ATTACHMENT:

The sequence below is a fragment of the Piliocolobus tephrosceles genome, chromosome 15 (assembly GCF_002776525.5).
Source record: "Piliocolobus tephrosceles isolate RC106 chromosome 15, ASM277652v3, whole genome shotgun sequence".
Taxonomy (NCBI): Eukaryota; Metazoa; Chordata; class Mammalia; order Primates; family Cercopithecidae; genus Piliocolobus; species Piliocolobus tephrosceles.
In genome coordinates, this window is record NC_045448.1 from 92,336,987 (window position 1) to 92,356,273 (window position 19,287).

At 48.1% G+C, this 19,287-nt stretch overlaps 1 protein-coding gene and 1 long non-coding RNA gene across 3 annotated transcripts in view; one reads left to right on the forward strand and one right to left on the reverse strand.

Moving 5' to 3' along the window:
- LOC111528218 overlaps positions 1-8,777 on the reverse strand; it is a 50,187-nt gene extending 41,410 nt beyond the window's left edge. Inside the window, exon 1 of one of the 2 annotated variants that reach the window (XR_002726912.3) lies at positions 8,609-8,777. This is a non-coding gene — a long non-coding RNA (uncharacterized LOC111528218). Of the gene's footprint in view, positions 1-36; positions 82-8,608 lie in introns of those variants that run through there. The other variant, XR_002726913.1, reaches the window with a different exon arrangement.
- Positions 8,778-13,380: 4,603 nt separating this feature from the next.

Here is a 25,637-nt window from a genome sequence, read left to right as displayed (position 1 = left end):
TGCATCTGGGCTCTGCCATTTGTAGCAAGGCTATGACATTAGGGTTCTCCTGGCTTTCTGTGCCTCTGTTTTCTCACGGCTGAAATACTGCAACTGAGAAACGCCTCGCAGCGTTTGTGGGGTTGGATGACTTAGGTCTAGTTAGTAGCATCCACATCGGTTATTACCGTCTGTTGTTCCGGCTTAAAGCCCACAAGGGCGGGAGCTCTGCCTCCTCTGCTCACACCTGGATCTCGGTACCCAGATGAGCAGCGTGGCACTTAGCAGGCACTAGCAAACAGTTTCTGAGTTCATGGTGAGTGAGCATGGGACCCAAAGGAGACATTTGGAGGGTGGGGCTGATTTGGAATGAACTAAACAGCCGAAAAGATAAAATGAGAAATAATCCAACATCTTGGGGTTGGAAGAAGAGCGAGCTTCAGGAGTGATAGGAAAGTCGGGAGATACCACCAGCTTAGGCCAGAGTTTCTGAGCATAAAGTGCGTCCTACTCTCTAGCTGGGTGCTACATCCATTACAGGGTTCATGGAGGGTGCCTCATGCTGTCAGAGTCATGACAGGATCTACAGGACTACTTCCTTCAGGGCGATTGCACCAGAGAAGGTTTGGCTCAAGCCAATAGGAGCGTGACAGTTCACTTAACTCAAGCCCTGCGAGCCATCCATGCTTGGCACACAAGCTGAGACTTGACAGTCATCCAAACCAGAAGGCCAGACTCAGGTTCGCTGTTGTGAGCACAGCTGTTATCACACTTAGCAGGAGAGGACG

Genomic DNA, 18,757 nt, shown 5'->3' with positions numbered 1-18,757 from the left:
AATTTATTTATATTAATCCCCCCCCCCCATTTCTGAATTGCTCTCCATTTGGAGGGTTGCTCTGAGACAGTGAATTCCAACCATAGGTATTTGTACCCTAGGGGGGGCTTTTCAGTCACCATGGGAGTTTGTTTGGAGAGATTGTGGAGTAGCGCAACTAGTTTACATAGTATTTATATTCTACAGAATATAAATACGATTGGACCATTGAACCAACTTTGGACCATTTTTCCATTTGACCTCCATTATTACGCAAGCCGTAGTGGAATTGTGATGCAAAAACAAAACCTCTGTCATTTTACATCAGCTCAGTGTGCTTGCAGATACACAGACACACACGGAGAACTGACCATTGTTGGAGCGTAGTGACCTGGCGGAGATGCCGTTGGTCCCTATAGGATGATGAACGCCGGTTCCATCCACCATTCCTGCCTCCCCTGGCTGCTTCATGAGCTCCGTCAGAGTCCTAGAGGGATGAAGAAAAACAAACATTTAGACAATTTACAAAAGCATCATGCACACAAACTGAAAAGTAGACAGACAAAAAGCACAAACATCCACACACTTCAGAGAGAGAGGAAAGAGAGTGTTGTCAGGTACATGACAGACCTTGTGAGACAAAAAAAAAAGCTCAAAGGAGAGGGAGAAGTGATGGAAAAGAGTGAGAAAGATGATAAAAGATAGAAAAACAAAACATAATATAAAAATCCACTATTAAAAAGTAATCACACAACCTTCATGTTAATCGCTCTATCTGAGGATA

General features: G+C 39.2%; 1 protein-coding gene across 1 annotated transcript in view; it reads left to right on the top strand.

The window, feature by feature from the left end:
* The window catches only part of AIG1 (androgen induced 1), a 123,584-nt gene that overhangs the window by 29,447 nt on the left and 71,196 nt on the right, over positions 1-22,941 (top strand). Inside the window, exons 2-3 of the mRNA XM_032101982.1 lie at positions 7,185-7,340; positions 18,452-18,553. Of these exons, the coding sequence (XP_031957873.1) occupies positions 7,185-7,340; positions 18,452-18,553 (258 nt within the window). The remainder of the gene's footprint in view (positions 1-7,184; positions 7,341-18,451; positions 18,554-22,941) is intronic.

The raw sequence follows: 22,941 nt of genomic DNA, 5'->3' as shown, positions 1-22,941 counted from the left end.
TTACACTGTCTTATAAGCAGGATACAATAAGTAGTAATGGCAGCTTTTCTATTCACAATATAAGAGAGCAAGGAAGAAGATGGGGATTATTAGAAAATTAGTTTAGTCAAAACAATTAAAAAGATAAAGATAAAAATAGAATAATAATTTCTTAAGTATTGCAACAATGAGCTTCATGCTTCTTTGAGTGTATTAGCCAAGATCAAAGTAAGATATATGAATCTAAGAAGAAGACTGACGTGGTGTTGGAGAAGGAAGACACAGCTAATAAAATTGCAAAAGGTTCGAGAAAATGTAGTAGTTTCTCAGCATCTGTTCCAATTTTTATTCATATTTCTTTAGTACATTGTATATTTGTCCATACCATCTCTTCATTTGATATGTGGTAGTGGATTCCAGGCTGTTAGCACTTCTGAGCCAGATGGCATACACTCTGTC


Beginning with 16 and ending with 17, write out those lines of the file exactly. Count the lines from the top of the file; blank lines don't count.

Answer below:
The raw sequence follows: 22,941 nt of genomic DNA, 5'->3' as shown, positions 1-22,941 counted from the left end.
TTACACTGTCTTATAAGCAGGATACAATAAGTAGTAATGGCAGCTTTTCTATTCACAATATAAGAGAGCAAGGAAGAAGATGGGGATTATTAGAAAATTAGTTTAGTCAAAACAATTAAAAAGATAAAGATAAAAATAGAATAATAATTTCTTAAGTATTGCAACAATGAGCTTCATGCTTCTTTGAGTGTATTAGCCAAGATCAAAGTAAGATATATGAATCTAAGAAGAAGACTGACGTGGTGTTGGAGAAGGAAGACACAGCTAATAAAATTGCAAAAGGTTCGAGAAAATGTAGTAGTTTCTCAGCATCTGTTCCAATTTTTATTCATATTTCTTTAGTACATTGTATATTTGTCCATACCATCTCTTCATTTGATATGTGGTAGTGGATTCCAGGCTGTTAGCACTTCTGAGCCAGATGGCATACACTCTGTC